And for those of us who want to get into certain schools, we don't want other people to apply everywhere. By doing that, just as many acceptances will be offered, just not to those of us who really want to go- instead, they'll be offered to other people who applied just to "apply everywhere". Get it? I was very disconcerted by everyone's advice to apply to over twenty schools. I applied to 13 last time, and got no acceptances. So in one sense, it's vaild. This time, I took your advice and applied to 18, but half those schools I don't really really want to attend. I think ideally, the applicant would apply to 10 schools. That way, acceptances would be distributed more evenly and fairly, and to those who really want to attend a particular institution. ANd I don't know what you recieved on your last test- and frankly, it doesn't concern me. I got a 30, and for you to say most people with 9s and 10s in all their sections usually go down, really hurts. Okay? Truce?
     
  9. Doctora Foxy

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    oh yeah I remember your poll now about whether or not you should retake...guess what I voted <img border="0" title="" alt="[Wink]" src="wink.gif" />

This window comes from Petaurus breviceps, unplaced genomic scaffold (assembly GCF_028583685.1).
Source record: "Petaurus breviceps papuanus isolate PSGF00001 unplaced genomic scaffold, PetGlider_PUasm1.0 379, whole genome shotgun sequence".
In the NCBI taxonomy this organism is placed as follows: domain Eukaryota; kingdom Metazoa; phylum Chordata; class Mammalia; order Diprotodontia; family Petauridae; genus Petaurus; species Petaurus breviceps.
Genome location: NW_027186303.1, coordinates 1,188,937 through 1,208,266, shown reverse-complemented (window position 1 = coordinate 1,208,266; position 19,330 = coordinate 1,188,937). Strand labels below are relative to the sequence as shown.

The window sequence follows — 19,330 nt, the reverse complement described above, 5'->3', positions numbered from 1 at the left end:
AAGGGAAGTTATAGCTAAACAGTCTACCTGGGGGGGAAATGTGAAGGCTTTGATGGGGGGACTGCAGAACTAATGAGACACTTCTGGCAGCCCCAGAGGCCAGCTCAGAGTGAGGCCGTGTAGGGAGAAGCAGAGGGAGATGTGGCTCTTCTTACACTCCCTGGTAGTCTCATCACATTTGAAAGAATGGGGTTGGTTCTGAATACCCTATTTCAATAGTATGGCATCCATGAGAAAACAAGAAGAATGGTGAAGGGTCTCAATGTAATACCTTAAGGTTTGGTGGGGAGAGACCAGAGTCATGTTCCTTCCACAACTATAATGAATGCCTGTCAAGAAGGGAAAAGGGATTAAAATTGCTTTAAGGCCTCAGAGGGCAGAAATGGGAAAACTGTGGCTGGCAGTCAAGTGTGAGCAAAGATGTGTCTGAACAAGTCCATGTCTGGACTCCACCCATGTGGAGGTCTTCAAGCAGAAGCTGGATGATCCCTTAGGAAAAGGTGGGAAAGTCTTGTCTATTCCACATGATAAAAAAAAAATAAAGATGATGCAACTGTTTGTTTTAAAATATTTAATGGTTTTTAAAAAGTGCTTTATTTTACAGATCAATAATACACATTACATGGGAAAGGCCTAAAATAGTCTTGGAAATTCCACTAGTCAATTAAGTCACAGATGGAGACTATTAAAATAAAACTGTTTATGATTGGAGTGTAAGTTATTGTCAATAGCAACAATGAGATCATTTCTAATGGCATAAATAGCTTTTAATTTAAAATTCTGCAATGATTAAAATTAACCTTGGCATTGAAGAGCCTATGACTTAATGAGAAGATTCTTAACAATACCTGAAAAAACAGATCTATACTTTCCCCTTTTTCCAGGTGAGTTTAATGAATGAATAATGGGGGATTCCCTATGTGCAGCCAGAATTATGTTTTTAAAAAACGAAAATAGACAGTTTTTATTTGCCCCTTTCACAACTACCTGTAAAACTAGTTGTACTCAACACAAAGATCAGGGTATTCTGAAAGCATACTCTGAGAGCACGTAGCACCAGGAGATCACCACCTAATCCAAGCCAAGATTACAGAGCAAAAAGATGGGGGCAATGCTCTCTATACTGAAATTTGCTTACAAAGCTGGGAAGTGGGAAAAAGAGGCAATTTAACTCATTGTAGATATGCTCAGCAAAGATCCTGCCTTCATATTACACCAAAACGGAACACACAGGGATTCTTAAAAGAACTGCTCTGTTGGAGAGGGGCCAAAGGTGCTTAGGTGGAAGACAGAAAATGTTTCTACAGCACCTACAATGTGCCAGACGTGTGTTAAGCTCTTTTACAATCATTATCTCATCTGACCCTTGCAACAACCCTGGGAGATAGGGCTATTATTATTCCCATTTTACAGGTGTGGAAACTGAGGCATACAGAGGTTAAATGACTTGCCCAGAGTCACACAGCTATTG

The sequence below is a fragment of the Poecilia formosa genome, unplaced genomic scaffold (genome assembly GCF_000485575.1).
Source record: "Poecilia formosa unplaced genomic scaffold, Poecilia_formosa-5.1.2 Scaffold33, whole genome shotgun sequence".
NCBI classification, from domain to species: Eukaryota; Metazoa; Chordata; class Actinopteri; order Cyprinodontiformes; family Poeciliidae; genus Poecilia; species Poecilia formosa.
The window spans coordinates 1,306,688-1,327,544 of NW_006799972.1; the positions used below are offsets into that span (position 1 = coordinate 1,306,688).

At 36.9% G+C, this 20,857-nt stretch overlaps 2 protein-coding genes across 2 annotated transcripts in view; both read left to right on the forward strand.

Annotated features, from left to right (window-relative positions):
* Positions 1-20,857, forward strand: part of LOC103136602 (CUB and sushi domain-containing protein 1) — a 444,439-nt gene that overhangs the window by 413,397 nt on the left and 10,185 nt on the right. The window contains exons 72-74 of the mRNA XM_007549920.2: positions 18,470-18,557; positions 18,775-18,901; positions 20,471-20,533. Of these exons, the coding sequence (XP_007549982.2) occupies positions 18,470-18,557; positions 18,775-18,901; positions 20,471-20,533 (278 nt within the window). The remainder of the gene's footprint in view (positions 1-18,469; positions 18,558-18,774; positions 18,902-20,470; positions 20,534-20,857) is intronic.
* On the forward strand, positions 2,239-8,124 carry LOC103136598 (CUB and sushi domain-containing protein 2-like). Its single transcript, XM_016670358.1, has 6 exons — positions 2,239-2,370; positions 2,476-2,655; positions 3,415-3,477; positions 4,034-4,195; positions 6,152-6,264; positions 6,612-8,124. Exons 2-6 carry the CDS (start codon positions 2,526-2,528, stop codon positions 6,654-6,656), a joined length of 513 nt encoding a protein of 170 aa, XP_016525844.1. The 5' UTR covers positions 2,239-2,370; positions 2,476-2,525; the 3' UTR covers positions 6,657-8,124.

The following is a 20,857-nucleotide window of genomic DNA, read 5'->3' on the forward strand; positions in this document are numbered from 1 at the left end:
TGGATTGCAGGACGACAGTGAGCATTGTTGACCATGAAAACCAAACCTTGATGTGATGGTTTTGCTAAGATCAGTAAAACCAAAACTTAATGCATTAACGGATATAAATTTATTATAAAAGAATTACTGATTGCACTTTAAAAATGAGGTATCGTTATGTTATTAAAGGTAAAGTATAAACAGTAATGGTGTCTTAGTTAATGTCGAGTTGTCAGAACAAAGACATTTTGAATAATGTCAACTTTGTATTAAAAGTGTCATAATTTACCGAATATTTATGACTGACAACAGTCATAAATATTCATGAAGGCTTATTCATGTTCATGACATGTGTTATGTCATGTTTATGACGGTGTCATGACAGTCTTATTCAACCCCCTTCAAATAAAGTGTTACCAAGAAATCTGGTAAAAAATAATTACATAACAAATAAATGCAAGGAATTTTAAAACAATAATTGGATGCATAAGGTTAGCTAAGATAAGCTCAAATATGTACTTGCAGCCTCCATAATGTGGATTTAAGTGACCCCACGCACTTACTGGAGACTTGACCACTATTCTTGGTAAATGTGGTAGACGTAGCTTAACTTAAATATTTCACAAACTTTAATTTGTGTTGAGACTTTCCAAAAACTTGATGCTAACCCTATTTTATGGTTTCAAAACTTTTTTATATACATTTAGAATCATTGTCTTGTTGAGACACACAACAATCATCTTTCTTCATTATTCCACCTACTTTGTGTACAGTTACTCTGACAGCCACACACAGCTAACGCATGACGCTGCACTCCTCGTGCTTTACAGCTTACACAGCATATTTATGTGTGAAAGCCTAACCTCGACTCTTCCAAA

I'm looking for those stats now but the aamc site is really slow.

    You just didn't apply to enough schools....if you had a 30, that wasn't the reason you didn't get in.

    I had all 9's and I applied to 22 schools and sent back 18 secondaries, btw. I would have been content going anywhere in the US.

    p.s. editing: if you got a 30 last time, i think you'll be able to improve.....once you hit that 30-mark it means you can handle it <img border="0" title="" alt="[Wink]" src="wink.gif" />
     
  10. willy

    willy Senior Member
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    you just made a new friend :)

    thanks for responding well to a (harsh) reply.
    i feel really bad for being an a$$ in the first place. i hope- and think- you understand.

    i will be retaking my mcat in august for sure. I was not accepted because I could not explain my true motivation for becoming a doctor, because I am arrogant, and because I have a tendency to be tactless- as you might have discovered just now.

    I promise, I am working to change my evil ways.